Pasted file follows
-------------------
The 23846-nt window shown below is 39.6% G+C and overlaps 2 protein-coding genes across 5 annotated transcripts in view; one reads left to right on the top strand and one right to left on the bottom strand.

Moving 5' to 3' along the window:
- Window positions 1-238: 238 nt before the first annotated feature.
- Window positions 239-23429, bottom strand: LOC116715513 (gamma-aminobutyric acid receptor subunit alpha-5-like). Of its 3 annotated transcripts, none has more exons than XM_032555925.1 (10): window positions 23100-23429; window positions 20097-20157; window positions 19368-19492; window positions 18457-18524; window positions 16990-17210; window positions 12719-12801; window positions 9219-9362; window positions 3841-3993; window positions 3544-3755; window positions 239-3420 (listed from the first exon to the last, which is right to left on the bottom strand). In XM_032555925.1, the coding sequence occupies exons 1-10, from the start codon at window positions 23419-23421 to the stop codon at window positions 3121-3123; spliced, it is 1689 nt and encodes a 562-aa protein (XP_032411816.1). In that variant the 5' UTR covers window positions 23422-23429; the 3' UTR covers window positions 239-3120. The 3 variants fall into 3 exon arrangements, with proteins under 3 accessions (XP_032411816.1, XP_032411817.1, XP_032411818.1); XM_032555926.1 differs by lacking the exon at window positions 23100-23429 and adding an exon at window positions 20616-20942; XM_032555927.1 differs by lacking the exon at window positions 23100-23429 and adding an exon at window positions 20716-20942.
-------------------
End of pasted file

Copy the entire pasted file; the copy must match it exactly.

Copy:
The 23846-nt window shown below is 39.6% G+C and overlaps 2 protein-coding genes across 5 annotated transcripts in view; one reads left to right on the top strand and one right to left on the bottom strand.

Moving 5' to 3' along the window:
- Window positions 1-238: 238 nt before the first annotated feature.
- Window positions 239-23429, bottom strand: LOC116715513 (gamma-aminobutyric acid receptor subunit alpha-5-like). Of its 3 annotated transcripts, none has more exons than XM_032555925.1 (10): window positions 23100-23429; window positions 20097-20157; window positions 19368-19492; window positions 18457-18524; window positions 16990-17210; window positions 12719-12801; window positions 9219-9362; window positions 3841-3993; window positions 3544-3755; window positions 239-3420 (listed from the first exon to the last, which is right to left on the bottom strand). In XM_032555925.1, the coding sequence occupies exons 1-10, from the start codon at window positions 23419-23421 to the stop codon at window positions 3121-3123; spliced, it is 1689 nt and encodes a 562-aa protein (XP_032411816.1). In that variant the 5' UTR covers window positions 23422-23429; the 3' UTR covers window positions 239-3120. The 3 variants fall into 3 exon arrangements, with proteins under 3 accessions (XP_032411816.1, XP_032411817.1, XP_032411818.1); XM_032555926.1 differs by lacking the exon at window positions 23100-23429 and adding an exon at window positions 20616-20942; XM_032555927.1 differs by lacking the exon at window positions 23100-23429 and adding an exon at window positions 20716-20942.